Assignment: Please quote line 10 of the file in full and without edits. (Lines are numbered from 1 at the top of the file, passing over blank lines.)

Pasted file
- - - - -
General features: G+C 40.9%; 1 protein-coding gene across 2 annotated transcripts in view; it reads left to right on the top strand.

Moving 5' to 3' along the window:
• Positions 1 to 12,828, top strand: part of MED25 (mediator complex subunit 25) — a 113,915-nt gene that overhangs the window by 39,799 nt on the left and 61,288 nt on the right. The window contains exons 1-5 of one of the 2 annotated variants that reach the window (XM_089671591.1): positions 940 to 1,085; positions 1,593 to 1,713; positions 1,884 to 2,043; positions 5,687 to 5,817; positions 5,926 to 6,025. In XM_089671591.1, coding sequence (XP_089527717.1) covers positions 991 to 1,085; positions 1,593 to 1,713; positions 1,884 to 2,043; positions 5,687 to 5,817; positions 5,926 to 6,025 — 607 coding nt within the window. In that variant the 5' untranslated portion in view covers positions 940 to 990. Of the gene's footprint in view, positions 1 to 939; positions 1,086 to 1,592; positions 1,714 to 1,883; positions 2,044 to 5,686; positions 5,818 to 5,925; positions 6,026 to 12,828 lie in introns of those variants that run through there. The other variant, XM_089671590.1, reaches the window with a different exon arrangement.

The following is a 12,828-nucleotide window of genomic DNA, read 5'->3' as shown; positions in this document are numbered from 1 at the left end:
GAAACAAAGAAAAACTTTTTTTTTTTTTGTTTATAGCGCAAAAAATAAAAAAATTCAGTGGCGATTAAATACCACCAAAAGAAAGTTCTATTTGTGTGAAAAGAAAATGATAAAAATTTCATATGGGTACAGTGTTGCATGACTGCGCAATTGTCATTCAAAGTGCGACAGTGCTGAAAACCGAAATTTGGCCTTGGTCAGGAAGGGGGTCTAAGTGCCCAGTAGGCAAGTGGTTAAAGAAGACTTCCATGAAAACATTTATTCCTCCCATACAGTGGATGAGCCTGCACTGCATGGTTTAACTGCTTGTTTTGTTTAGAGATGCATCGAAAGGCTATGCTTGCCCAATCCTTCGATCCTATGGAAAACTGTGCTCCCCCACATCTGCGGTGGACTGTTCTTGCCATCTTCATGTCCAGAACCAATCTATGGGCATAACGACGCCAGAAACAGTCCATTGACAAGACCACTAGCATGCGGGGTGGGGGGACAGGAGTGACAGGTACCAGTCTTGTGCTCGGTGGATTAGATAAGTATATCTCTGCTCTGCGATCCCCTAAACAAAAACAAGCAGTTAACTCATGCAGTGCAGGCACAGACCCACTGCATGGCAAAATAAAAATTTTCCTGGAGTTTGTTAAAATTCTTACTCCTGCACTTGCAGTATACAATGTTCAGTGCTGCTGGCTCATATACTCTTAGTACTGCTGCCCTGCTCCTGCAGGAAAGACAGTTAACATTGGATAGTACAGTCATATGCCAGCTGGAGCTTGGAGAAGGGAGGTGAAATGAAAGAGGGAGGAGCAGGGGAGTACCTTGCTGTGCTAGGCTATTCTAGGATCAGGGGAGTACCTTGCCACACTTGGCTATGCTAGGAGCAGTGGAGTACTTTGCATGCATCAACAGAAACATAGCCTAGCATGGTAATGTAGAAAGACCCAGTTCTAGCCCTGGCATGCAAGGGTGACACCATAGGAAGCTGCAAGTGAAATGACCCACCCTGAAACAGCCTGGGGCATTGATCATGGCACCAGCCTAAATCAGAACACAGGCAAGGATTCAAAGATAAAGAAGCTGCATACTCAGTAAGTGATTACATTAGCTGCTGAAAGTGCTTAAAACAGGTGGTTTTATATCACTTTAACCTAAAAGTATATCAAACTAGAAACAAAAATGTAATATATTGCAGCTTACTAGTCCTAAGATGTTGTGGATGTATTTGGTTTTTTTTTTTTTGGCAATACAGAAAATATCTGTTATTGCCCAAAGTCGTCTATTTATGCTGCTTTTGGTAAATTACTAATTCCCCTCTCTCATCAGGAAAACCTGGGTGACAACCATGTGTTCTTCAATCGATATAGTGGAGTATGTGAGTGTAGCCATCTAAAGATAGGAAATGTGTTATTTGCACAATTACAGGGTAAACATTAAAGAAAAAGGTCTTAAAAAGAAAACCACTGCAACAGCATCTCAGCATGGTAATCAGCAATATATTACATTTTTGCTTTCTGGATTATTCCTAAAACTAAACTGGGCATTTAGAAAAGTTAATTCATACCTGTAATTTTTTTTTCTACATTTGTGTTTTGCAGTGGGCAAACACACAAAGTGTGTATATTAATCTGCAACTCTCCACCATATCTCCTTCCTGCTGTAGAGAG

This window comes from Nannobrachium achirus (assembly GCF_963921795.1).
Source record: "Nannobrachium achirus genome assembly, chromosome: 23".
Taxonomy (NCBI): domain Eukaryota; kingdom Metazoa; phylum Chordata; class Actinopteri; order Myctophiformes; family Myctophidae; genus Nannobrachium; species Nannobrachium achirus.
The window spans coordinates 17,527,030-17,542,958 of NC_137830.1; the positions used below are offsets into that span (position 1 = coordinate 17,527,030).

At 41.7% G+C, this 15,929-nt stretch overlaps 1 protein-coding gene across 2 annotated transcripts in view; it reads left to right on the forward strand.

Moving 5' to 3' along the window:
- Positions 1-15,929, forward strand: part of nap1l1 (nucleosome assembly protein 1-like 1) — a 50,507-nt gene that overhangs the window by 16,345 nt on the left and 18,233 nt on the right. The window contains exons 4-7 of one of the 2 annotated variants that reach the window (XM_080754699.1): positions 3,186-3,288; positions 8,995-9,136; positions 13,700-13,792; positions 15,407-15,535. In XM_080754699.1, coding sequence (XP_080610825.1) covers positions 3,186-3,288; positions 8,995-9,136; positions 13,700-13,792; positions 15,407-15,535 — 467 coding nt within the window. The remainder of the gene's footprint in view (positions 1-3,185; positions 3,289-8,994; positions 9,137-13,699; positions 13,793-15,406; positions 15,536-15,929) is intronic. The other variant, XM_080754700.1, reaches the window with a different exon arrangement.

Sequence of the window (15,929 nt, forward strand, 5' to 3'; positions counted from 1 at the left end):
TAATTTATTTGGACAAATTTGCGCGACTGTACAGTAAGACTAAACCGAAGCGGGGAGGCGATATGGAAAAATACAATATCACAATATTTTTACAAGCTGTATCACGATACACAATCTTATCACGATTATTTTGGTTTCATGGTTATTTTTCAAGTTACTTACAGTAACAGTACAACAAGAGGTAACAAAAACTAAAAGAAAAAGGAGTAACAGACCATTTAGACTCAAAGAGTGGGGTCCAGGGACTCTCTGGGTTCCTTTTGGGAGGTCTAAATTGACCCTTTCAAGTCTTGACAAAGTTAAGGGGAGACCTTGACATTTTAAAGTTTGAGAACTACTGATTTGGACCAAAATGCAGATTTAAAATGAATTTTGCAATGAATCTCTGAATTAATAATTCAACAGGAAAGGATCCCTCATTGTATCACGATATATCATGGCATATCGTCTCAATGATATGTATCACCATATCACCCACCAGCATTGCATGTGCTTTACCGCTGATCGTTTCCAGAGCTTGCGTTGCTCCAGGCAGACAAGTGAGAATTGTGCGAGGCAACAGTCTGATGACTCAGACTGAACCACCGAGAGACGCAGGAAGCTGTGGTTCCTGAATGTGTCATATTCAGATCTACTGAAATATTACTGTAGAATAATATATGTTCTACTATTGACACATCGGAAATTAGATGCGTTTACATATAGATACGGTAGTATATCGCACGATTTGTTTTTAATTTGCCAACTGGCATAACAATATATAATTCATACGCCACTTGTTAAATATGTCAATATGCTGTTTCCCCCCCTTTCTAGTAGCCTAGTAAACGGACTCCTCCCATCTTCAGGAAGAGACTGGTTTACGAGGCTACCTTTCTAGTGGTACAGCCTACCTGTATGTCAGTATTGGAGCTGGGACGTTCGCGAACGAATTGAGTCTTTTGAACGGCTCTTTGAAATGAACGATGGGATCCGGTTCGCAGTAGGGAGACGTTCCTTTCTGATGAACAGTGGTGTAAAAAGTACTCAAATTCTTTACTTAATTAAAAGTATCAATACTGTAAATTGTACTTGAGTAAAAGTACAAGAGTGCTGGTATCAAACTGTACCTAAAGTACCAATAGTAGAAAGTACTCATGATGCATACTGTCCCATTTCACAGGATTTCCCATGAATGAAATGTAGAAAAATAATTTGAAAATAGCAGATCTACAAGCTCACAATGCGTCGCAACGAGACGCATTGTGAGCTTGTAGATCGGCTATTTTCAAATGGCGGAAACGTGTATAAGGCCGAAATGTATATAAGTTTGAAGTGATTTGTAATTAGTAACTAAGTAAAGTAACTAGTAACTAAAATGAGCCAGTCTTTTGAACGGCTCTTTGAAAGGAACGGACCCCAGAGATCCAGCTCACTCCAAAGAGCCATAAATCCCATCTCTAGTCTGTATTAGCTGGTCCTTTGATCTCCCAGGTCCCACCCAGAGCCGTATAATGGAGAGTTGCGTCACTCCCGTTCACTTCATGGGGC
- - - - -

At 41.7% G+C, this 15,929-nt stretch overlaps 1 protein-coding gene across 2 annotated transcripts in view; it reads left to right on the forward strand.